Mentoring programs aim to provide children with a relationship with a caring adult beyond family, teachers or other adults outside of school. When mentoring programs are based in schools, they often seek to improve students’ academic performance, usually with mentors providing tutoring or homework help. New research finds that the academic help has less effect on a child’s school performance than the quality of the relationship between the mentor and student.
Using data from a mentoring program sponsored by Big Brothers Big Sisters of America, researchers for MDRC, an education and social service research group, randomly assigned more than 1,000 students referred by school staff into treatment and control groups for examining whether mentoring brings academic progress. Treatment group students were paired with a mentor while those in the control group were placed on a waiting list to be paired at a later time. The students were entering 4th through 9th grades in 71 rural and urban public schools around the country. More than two-thirds qualified for free or reduced-price lunch.
Student surveys toward the end of the school year revealed that children who rated the relationship with their mentor as at least somewhat close showed the greatest academic improvement. Students reporting that they did not have a close relationship with their mentor showed no academic progress. These results held regardless of the amount of time the student and mentor spent on schoolwork.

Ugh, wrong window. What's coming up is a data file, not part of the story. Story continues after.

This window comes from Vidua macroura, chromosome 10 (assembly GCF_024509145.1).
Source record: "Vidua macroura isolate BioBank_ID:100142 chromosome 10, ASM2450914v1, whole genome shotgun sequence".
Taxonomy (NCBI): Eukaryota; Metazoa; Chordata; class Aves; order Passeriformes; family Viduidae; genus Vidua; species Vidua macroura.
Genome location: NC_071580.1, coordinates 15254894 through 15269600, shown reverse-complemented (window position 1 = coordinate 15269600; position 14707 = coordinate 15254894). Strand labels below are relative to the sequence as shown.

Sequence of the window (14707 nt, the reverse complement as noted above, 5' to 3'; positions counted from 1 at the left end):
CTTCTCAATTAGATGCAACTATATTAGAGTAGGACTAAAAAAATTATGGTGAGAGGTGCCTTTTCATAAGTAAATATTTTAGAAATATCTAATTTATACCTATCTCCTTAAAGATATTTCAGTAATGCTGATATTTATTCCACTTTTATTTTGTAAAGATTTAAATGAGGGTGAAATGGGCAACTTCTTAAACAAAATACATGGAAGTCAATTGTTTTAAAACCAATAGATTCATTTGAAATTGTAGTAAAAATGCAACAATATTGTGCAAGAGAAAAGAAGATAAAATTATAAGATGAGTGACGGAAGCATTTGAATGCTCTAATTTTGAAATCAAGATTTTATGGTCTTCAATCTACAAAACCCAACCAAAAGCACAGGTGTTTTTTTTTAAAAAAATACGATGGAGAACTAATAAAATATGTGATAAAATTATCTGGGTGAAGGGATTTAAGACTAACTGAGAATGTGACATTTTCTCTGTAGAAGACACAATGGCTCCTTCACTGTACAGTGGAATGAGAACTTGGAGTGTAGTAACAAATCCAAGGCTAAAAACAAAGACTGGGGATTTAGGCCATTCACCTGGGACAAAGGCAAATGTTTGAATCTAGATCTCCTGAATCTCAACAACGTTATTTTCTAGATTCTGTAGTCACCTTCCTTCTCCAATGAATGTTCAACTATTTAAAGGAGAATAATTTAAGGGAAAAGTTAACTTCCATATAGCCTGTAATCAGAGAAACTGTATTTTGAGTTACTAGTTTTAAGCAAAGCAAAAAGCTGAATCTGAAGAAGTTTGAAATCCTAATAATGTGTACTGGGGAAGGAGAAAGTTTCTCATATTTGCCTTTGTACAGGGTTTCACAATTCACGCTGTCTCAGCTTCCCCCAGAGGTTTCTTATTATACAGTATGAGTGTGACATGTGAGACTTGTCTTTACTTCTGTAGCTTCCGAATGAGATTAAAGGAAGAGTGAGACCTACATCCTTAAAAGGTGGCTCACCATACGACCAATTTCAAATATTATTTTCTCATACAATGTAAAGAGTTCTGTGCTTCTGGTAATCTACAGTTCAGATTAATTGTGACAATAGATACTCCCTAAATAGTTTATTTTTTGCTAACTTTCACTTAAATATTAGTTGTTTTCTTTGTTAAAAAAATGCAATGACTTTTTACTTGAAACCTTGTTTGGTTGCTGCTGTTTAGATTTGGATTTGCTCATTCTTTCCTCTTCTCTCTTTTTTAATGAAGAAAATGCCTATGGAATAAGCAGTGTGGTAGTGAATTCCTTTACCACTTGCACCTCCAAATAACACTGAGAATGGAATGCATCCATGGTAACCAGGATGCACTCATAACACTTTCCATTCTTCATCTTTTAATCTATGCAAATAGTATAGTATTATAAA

Researchers Amanda Bayer of Swarthmore College, Jean Baldwin Grossman of Princeton University and MDRC, and David L. DuBois of the University of Illinois at Chicago say the results indicate that school-based mentoring programs should focus on setting up a high-quality matching process between students and mentors. They add that close relationships between students and mentors are more likely to happen when the pairs meet at varying times and places; the mentors are given structured activities to do with their students; and mentors are asked to meet with their students at least three times each month. Contrary to a popular belief that relationships between mentors and students take awhile to gel, most students who had close relationships with their mentors reported that the closeness developed after a month or two.